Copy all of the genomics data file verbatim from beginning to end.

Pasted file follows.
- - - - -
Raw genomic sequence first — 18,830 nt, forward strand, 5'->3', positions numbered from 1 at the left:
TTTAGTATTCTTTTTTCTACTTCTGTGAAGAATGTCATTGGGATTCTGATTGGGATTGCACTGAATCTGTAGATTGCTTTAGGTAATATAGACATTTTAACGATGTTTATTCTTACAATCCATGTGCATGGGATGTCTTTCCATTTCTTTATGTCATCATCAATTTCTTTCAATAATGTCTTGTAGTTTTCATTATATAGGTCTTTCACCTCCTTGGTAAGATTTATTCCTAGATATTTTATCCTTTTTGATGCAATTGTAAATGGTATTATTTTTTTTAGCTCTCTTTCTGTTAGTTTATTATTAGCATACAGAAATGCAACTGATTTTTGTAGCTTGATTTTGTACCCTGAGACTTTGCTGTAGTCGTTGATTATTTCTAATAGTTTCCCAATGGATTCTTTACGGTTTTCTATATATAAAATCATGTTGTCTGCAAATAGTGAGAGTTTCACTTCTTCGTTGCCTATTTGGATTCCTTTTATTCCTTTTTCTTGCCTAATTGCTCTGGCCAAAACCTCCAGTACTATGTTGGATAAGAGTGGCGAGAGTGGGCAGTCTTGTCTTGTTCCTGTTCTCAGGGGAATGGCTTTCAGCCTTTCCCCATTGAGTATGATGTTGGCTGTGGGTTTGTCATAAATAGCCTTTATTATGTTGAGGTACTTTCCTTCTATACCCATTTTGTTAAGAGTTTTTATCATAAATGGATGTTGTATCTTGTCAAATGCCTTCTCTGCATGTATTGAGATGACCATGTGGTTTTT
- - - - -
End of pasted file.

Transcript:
Raw genomic sequence first — 18,830 nt, forward strand, 5'->3', positions numbered from 1 at the left:
TTTAGTATTCTTTTTTCTACTTCTGTGAAGAATGTCATTGGGATTCTGATTGGGATTGCACTGAATCTGTAGATTGCTTTAGGTAATATAGACATTTTAACGATGTTTATTCTTACAATCCATGTGCATGGGATGTCTTTCCATTTCTTTATGTCATCATCAATTTCTTTCAATAATGTCTTGTAGTTTTCATTATATAGGTCTTTCACCTCCTTGGTAAGATTTATTCCTAGATATTTTATCCTTTTTGATGCAATTGTAAATGGTATTATTTTTTTTAGCTCTCTTTCTGTTAGTTTATTATTAGCATACAGAAATGCAACTGATTTTTGTAGCTTGATTTTGTACCCTGAGACTTTGCTGTAGTCGTTGATTATTTCTAATAGTTTCCCAATGGATTCTTTACGGTTTTCTATATATAAAATCATGTTGTCTGCAAATAGTGAGAGTTTCACTTCTTCGTTGCCTATTTGGATTCCTTTTATTCCTTTTTCTTGCCTAATTGCTCTGGCCAAAACCTCCAGTACTATGTTGGATAAGAGTGGCGAGAGTGGGCAGTCTTGTCTTGTTCCTGTTCTCAGGGGAATGGCTTTCAGCCTTTCCCCATTGAGTATGATGTTGGCTGTGGGTTTGTCATAAATAGCCTTTATTATGTTGAGGTACTTTCCTTCTATACCCATTTTGTTAAGAGTTTTTATCATAAATGGATGTTGTATCTTGTCAAATGCCTTCTCTGCATGTATTGAGATGACCATGTGGTTTTT